When we sit zazen, inevitably we will have the experience of oneness; we will get a glimpse of the truth that everything that exists is not different from what or who we are. We learn to understand and to experience that the unconditional affirmation of the separation between object and subject is what causes the trouble, is what creates fixation, is what creates confusion, and ultimately is not just the basis for our own personal challenges but also for the challenges of society and humanity at large.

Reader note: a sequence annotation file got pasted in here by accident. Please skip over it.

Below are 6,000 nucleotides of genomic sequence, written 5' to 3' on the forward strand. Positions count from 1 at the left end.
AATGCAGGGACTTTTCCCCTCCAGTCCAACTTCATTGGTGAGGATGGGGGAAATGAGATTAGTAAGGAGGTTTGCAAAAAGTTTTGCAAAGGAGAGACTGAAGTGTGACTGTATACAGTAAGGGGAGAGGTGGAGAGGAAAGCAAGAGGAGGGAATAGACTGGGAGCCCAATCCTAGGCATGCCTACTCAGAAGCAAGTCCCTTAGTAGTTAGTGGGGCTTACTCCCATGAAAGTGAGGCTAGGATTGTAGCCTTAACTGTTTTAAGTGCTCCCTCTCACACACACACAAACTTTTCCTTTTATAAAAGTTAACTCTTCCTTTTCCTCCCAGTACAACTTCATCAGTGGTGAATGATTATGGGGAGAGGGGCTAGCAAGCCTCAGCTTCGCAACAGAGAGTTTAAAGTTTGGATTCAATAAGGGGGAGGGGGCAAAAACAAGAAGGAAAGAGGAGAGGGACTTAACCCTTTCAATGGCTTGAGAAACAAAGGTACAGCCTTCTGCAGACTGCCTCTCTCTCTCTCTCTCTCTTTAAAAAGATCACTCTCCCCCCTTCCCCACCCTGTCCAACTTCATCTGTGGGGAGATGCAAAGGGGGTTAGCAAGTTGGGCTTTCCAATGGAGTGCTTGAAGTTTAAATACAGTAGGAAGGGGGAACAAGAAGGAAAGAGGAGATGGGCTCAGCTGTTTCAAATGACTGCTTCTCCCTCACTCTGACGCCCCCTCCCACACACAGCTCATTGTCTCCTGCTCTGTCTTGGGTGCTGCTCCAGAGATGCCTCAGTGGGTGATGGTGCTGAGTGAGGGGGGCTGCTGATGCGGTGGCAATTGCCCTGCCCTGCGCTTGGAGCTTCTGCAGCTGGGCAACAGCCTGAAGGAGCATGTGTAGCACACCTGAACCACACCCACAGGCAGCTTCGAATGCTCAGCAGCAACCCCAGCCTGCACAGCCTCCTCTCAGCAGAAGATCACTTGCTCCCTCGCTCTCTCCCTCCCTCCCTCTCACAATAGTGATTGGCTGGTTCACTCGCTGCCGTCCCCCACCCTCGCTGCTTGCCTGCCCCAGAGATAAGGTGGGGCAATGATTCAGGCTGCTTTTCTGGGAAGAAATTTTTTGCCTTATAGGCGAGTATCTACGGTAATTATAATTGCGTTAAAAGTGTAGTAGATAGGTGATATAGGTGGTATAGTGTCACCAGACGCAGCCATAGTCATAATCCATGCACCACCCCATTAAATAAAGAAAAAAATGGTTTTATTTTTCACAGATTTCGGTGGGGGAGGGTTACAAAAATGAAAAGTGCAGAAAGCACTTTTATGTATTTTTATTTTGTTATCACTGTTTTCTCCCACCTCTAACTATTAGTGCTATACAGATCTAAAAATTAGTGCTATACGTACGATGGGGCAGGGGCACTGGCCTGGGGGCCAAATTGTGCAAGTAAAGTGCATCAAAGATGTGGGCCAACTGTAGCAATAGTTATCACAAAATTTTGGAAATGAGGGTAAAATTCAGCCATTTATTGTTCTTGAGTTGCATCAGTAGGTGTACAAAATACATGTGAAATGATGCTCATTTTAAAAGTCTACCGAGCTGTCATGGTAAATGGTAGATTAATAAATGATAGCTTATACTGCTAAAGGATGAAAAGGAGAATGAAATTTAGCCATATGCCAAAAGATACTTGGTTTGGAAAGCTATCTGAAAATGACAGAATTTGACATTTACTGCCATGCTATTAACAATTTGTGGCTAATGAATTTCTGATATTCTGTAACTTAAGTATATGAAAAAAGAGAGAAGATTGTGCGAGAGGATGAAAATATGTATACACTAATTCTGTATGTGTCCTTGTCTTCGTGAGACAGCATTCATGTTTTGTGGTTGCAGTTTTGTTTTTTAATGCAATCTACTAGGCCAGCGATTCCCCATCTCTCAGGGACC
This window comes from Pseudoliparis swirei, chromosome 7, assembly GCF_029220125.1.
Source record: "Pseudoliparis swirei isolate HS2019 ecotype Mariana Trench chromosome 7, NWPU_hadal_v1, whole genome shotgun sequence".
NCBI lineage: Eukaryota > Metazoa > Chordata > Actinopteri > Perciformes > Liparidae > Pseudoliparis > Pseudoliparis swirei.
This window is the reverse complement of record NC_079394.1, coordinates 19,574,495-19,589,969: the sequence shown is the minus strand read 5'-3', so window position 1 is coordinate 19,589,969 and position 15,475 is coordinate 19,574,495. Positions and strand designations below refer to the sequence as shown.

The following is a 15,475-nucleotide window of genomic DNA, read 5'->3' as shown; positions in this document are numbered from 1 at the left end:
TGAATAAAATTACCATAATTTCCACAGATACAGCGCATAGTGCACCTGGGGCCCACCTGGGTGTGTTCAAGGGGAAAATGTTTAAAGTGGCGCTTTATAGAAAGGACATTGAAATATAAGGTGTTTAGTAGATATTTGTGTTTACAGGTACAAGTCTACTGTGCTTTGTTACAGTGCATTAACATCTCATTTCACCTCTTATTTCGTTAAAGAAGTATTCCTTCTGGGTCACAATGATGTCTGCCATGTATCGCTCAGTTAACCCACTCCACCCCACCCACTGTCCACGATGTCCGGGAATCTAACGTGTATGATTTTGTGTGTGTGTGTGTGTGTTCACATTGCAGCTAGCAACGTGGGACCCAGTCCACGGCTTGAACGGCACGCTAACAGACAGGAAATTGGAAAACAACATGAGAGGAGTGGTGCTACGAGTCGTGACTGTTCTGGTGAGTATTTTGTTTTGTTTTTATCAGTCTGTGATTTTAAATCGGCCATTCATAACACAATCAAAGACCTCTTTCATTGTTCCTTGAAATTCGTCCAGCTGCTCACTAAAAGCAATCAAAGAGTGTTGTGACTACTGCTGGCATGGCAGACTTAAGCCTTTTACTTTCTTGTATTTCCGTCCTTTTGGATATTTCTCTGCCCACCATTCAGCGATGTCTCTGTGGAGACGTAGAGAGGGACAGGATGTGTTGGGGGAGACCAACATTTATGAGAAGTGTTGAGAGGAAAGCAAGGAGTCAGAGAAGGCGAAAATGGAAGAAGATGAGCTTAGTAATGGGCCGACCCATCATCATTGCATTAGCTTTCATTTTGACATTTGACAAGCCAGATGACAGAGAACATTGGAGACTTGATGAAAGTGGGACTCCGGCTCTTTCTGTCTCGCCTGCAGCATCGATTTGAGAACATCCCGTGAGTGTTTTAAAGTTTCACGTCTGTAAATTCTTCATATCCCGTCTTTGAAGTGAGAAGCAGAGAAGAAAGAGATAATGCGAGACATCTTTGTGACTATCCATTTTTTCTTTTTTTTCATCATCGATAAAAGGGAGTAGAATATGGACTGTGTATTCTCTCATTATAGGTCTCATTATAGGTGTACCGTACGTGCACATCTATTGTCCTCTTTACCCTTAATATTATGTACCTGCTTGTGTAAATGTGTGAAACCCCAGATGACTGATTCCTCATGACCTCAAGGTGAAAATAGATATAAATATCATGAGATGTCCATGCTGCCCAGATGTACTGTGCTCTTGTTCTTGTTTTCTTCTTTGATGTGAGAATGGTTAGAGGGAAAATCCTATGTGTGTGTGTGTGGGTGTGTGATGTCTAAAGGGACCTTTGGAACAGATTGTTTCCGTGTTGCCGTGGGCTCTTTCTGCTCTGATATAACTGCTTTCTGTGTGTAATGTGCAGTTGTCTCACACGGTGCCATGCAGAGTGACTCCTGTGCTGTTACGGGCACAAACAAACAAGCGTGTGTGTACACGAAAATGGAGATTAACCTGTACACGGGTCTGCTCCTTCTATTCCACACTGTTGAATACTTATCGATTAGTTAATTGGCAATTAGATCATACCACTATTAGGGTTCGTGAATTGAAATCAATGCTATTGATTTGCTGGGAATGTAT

We have had some violent events in the past couple of weeks that make people ask “What is that? What a horrible thing to happen! What a horrible person would commit such atrocities, would try to hurt other human beings?” These are valid and important questions. As a Zen practitioner, as somebody who acts and understands in the way that the Buddha approached things cannot allow themselves to just fall into the trap of objectification, of creating the distance between what we believe in, and the “other”. Evil, which is a concept that you find in many religions, is not a concept in Buddhism. Good and evil are objects, they are ideas, and to a certain degree I feel religions meant these concepts to be exactly used the same way that the rich man in the Lotus Sutra used the promise to give his children more goodies, more toys, and more comforts, so that they would come out of the burning house. In the same way human history and culture has created religions that present good and evil, but the ideas are only skillful means. Zen teaches that ultimately there is no such thing as an object: neither evil nor good. My first Zen teacher, Genro Osho, always spoke of one of his most fundamental and moving experiences. He awoke to the fact that there are no evil people, there are only evil actions; that is a very important thing to understand. In the same way there are no good people, there are only good actions. All of that, anything that is based upon such understanding is quite different than living in a world where one unconditionally affirms objectified good and objectified evil. What Joshu Roshi would say here is “Well, you have to understand that everything is yourself.” That is where compassion comes into play. You might have the wisdom to understand and have had the experience that there is no separation; however, once we return to the human realm we live in a burning house, here and now, in a world where apparently there are evildoers and there are people who do good. In this human realm, when we see somebody who has done something horrible, we have to look at that person and see ourselves: “this is myself.” Zen practice asks us not to fall into the trap of leaving out, of rejecting, of pushing aside. No, we have to follow that much more difficult way of embracing. Embracing is not necessarily something that comes easily, because, to truly embrace you have to let go of all those ideas, all those moral thoughts, the moral worldviews that we have; if we cannot let these fixated ideas go, in that very moment when we meet what appears to be bad, to be evil, then we ourselves are unable to compassionately manifest ourselves, without holding back. In the same way, if you find yourself looking with pity at someone or you have a thought like “Oh my, I am so glad I am not that person,” the Zen practitioner in yourself has to remind you: “No! This is your self! This this is you, this is not the other! There is no such thing as the other…” Once we start doing that, practice becomes really interesting. That is where we meet our own limits, that is where we run into our own opinions, into our own fixated construct of what the world is or ought to be; that is where the polishing of a more accomplished human being begins. There is no easy way to get to maturity. We are not a pumpkin that lies in the field and just naturally ripens. Human beings have a mind, human beings have a heart, they have thoughts and the ability to reflect on the own self. Learning to use that ability to ultimately transcend its inherent limitations is what Buddhist practice is about. The koan that you can carry with you in every moment of your life, that should spring up every time you try to leave out, to reject, to distance yourself, is: “This is myself! This is myself!”